You know that we are living in a virtual world
For Dr. Neil Randall and his colleagues at the University of Waterloo, the COVID-19 pandemic didn’t just accelerate emerging trends in virtual work and learning, it allowed us to completely reimagine the future of virtual interaction and how we might do things differently — for the better if we try
These days, virtually everything we do is virtual. There are virtual meetups, virtual happy hours, virtual school, virtual cooking classes…if you can do something in real life, then there’s a virtual version of it.
Of course, the main thing we’re doing today is finding ways to connect with our coworkers and customers virtually–and we’re not always doing that as successfully as we want.
At the University of Waterloo’s Games Institute, Dr. Neil Randall and the team are looking at how we work virtually for a potential new project called the Network for the Virtual Future. We caught up with Dr. Randall to learn more about how he views the changes to the ways we’re living and working and what the move to virtual interactions means for future generations.
The University of Waterloo’s Games Institute began ten years ago to examine and explore the world of games. Here’s a fun fact for your next virtual trivia night–the games industry is larger than the movie industry in North America. Since the beginning of time, people have been playing games, but the last four decades have seen exponential growth in traditional games and video games. In tech, we often talk about the importance of user experience, but there’s no better example of great UX than games. “There’s no other medium that gets people to go back and play for hour upon hour every single day,” said Dr. Randall. “We always talk about user experience in websites and there isn’t a single website out there that gets you back for that long.” According to Dr. Lili Liu, Dean of Health, “in health care, UX translates to engagement. Health experts are recognizing the potential of using “serious games” to engage patients with dementia in activities that help assess their cognitive function, but in a friendly and stress-free manner”.
In health care, UX translates to engagement. Health experts are recognizing the potential of using “serious games” to engage patients with dementia in activities that help assess their cognitive function, but in a friendly and stress-free mannerDr. Lili Liu
The Games Institute takes an interdisciplinary approach to study how games work, how to make them more effective, and the impact of play on people in everyday life. Their research has expanded to explore virtual reality, augmented reality, and the ways people interact and tell stories using these continually evolving technologies.
The study of how we interact virtually in games led Dr. Randall and his team to look at the effects of working virtually. “The Network for the Virtual Future is based on the assumption that the work we’ve been doing virtually and remotely over the past year is not likely to go away completely,” said Dr. Randall. “We’ve been paying attention to the kind of activities and experiences that go on so that we might be able to be in better shape to face whatever happens next from a crisis standpoint.”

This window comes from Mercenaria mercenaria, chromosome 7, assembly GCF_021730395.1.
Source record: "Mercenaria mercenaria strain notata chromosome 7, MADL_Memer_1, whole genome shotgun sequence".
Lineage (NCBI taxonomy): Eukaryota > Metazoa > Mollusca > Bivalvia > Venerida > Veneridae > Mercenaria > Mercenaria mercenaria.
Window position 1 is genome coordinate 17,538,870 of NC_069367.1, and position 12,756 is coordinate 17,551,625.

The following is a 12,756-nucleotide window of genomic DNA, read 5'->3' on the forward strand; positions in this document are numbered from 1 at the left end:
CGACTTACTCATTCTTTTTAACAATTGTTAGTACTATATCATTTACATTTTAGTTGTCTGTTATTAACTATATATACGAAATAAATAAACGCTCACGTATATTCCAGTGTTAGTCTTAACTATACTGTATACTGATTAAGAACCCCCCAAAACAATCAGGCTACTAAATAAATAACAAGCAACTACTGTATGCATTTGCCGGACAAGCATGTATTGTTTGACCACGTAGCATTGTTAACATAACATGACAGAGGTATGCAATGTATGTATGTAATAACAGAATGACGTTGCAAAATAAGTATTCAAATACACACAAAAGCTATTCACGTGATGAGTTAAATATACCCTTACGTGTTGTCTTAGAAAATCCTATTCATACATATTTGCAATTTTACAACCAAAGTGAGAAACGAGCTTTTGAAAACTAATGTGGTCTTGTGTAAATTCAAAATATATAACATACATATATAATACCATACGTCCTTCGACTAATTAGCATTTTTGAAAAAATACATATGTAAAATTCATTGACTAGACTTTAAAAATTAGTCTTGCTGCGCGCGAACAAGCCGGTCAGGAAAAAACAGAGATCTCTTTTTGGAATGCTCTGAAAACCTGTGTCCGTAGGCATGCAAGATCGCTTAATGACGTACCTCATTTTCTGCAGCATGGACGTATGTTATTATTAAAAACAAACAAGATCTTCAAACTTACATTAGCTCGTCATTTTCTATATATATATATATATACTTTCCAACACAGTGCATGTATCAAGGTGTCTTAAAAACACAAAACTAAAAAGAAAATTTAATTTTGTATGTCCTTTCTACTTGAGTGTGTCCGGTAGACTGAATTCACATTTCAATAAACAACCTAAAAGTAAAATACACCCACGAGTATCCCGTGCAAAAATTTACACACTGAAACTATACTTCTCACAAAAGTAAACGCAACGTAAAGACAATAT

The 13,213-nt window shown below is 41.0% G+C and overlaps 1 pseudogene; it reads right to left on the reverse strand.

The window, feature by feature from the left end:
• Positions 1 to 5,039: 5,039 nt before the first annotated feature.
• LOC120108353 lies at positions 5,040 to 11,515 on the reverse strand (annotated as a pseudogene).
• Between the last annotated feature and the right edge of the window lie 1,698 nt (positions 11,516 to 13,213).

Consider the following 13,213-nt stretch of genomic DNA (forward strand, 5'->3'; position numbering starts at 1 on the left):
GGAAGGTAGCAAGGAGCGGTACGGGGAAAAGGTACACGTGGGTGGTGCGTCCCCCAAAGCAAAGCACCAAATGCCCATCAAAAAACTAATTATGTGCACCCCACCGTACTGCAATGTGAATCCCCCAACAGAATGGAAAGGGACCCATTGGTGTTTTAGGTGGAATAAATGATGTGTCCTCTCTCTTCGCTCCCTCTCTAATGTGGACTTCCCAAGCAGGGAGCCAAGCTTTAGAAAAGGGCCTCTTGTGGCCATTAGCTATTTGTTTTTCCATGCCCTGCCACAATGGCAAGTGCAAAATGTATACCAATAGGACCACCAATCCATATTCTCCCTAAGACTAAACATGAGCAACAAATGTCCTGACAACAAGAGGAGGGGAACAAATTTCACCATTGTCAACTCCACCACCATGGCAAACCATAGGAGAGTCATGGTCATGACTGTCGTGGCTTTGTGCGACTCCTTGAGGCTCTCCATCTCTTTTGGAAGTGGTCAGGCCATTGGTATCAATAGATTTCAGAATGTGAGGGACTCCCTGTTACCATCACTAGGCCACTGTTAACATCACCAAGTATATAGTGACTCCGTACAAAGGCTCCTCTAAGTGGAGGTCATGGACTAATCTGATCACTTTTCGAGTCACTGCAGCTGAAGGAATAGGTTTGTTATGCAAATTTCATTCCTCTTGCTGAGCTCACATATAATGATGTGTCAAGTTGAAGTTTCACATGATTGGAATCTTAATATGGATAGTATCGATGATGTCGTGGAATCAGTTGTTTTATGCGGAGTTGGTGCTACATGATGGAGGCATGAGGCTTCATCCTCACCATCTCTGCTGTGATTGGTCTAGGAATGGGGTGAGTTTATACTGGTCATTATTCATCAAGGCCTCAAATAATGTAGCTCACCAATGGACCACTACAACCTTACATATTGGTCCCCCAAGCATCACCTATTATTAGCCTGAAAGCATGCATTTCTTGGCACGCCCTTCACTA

The pandemic and the quick move to working from home have sped up the adoption of technologies that help us connect and create remotely. Dr. Randall is focused on looking into the ways we can potentially maximize the benefits of these technologies.
It’s not just where we work that has changed for the long run, but also the reasons we travel for business. “I don’t think we’re going back to a situation where there’s an important thing that’s come up and you’ll just hop over to Vancouver. That broad ranging travel isn’t going to be happening again.”
Dr. Randall said the virtual interactions we’re currently doing are covering the baseline of business interactions–meetings, sales calls, support, etc. While we’re virtually doing these, we should also be challenging ourselves and asking if there are better ways or even new ways of interacting with coworkers and customers. “We need to ask what activities, what interactions are going on already that we need to be paying much more attention to because they have a greater significance,” added Dr. Randall.
The increased adoption and acceptance of virtual meetings apply to more than just work. Another area of interest for Dr. Randall is health care and the effects of remote work and virtual technology on our health. Telehealth calls over video are expanding from consultations and appointments to virtual collaboration during surgeries powered by the rollout of 5G technologies across Canada.
The changes in healthcare have been slowly happening over the last two decades, but as with most other areas, the pandemic has increased the speed of adoption for both patients and doctors. “It’s not like we weren’t able to phone our doctors before and talk to them, it’s just most people never ever did that,” said Dr. Randall. “And the doctor didn’t want it, they wanted you to come to the office. But now the whole relationship between doctor and patient is in the process of changing permanently.”
At the beginning of public health directives for physical distancing in March 2020, office visits to doctors declined by nearly 80% and virtual visits increased 56-fold (Glazier et al., 2021). “Physicians could now bill for virtual visits, unlike before. This practice would be difficult to reverse”, states Liu.
Reducing the need to visit your family doctor physically has innumerable savings for time, money, and efficiencies. “There are so many benefits to everybody not hopping in the car and going and sitting in the waiting room for an hour and a half to wait for the doctor,” added Dr. Randall. There are still areas of Ontario where people are unable to secure a family doctor. Reducing the number of physical visits opens up doctors’ potential to “see” more patients each day–increasing the number of people they can provide quality healthcare for across Ontario.